by Claire Wisely, with an introduction by Dale Wisely
Stories about unlikely animal friendships now make up about 30% of the internet. Posts starting with "I don't usually post this kind of thing" are close behind.
I recently clicked on a web article titled "16 Ways To Know You Went To The University of Alabama" to see if number one would be "You went to the University of Alabama".
Four of the worst kinds of people:
1. People who keep pressing the elevator button until the door opens. Lady, it has been 4 seconds. But keep pressing it and I'm sure it will move faster since you're in a hurry. I've heard this is a pretty courteous elevator.
2. People who complain when they go anywhere that doesn't have wi-fi. It's a CVS, Dude. Lower the bar.
3. Girls who celebrate a birthday week. It's a day. It's right there in the word.
4. Adults still saying "gay" to describe something they don't like. It's time to dig into that big boy vocabulary. This isn't a high school lunchroom.
If your wedding doesn't have its own hashtag, did you really even get married?
You could cast a musical with the number of Republicans seeking the Presidential nomination. Actually, maybe we should just do that instead?
Four more of the worst kinds of people:
1. People who park their SUVs in Compact Car parking spots. I drive a 2003 Toyota Echo which means a) I'm cool and b) I get to park in this spot. You drive an SUV which means a) you have to say yes when I ask you to help me move furniture and b) you can't park in this spot.
2. Those people who shout out song requests during a concert. The man has a set list. He already knows people want to hear his hit single. And he's not impressed that you like that obscure song. Let him tune his guitar.
3. People who order grilled chicken nuggets at Chick-fil-A. Well, aren't you responsible? Just get out. You're ruining this for me.
4. People who say they are gluten-free when they are actually just on a diet. How's that burger, no bun pairing with that beer, ma'am?
At Subway, I politely but firmly order a drink and cookie with my sandwich hoping the cashier/sandwich artist doesn't say anything. But as always, she says "the meal comes with a drink and TWO cookies." I say, as always when this happens, "yeah, I just don't need two cookies." And they always say "well you're paying for two cookies. It actually costs more to just get one." And then I just sort of stare at her and then at the cookies for a second, holding my credit card thinking about how messed up that is. And then the extra soft cookie is saying, "I make economical sense. Buy me" And then the lady usually begins bargaining. "You could get chips or apple slices instead" as if the idea of just getting a single cookie is so absurd that I should re-evaluate my side item altogether. Then I decide I'll get the extra cookie, and save it for later. And it sits on my desk taunting me after lunch for no more than 30 minutes, when I then eat it in shame at having lost another round to the Subway staff.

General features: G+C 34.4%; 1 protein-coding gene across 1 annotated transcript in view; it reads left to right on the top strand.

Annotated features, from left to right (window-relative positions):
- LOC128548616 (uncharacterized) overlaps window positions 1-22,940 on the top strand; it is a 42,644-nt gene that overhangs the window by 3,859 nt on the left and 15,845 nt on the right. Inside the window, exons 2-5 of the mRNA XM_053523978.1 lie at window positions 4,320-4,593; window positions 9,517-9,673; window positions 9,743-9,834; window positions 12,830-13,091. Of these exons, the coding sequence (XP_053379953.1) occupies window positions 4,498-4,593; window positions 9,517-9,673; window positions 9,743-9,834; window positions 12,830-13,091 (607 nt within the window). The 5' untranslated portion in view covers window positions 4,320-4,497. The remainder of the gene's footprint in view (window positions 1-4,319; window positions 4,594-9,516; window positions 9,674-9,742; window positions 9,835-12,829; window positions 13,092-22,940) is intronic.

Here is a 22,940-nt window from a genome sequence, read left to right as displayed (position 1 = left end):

4 more of the worst kinds of people:
1. People who say they have "a passion for life." Could you explain to me what that means without sounding like an idiot?
2. Creepy people (usually men, usually older) who get in my face in public and say you should smile or why aren't you smiling? Answer? Because I'm just looking through the mail right now. It's also 430 degrees. I don't know anyone whose resting, mail-checking face is a smile. That would maybe be sign of a medical condition, possibly a prescription drug problem.
3. The people who write the scripts for Comcast customer service representatives.
ME: Yes I'd like to arrange to cancel all of my services next month.
COMCAST: We are sorry to hear that you have made such a quick and DRASTIC decision. I can pull up your account and tell you about some of our current promotions.
No. Shaving one side of your head because you saw it on Pinterest is a drastic decision. This is an overdue breaking of ties from the worst company in the history of paid services. You cannot beguile me with your bundles.
4. Kanye West.
Claire Wisely lives in Nashville where she works in the nonprofit sector, coordinating medical care for indigent persons. She received her BA from the University of Alabama and an M.Ed. in Nonprofit Management from Belmont University.
We occasionally offer special issues of very short poems, for which we make our already draconian length guidelines even more draconianer. This is one of those issues.
I'm taking the month off on The Note, and turning it over to one of our wonderful daughters, Claire Wisely. Thanks, Claire. Love ya!